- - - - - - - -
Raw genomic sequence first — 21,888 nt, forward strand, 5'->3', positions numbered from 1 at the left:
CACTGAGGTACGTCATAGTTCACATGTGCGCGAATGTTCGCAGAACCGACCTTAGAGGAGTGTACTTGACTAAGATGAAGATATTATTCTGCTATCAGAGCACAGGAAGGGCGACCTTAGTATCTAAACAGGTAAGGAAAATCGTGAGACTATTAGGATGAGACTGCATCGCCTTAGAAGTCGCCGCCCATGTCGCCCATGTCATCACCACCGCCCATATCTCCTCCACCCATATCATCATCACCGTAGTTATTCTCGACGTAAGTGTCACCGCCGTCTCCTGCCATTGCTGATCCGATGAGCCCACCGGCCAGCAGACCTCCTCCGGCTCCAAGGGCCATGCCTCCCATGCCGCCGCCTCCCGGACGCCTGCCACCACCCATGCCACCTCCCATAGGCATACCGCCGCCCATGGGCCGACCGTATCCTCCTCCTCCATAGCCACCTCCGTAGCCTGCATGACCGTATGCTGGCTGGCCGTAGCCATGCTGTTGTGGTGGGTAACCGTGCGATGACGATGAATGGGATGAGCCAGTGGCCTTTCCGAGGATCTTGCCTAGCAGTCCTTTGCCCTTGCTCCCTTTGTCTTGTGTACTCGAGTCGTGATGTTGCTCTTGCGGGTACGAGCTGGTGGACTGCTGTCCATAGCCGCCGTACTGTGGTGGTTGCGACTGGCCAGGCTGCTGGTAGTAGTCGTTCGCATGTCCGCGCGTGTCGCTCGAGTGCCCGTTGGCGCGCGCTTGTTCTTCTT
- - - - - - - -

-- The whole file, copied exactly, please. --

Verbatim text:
Raw genomic sequence first — 21,888 nt, forward strand, 5'->3', positions numbered from 1 at the left:
CACTGAGGTACGTCATAGTTCACATGTGCGCGAATGTTCGCAGAACCGACCTTAGAGGAGTGTACTTGACTAAGATGAAGATATTATTCTGCTATCAGAGCACAGGAAGGGCGACCTTAGTATCTAAACAGGTAAGGAAAATCGTGAGACTATTAGGATGAGACTGCATCGCCTTAGAAGTCGCCGCCCATGTCGCCCATGTCATCACCACCGCCCATATCTCCTCCACCCATATCATCATCACCGTAGTTATTCTCGACGTAAGTGTCACCGCCGTCTCCTGCCATTGCTGATCCGATGAGCCCACCGGCCAGCAGACCTCCTCCGGCTCCAAGGGCCATGCCTCCCATGCCGCCGCCTCCCGGACGCCTGCCACCACCCATGCCACCTCCCATAGGCATACCGCCGCCCATGGGCCGACCGTATCCTCCTCCTCCATAGCCACCTCCGTAGCCTGCATGACCGTATGCTGGCTGGCCGTAGCCATGCTGTTGTGGTGGGTAACCGTGCGATGACGATGAATGGGATGAGCCAGTGGCCTTTCCGAGGATCTTGCCTAGCAGTCCTTTGCCCTTGCTCCCTTTGTCTTGTGTACTCGAGTCGTGATGTTGCTCTTGCGGGTACGAGCTGGTGGACTGCTGTCCATAGCCGCCGTACTGTGGTGGTTGCGACTGGCCAGGCTGCTGGTAGTAGTCGTTCGCATGTCCGCGCGTGTCGCTCGAGTGCCCGTTGGCGCGCGCTTGTTCTTCTT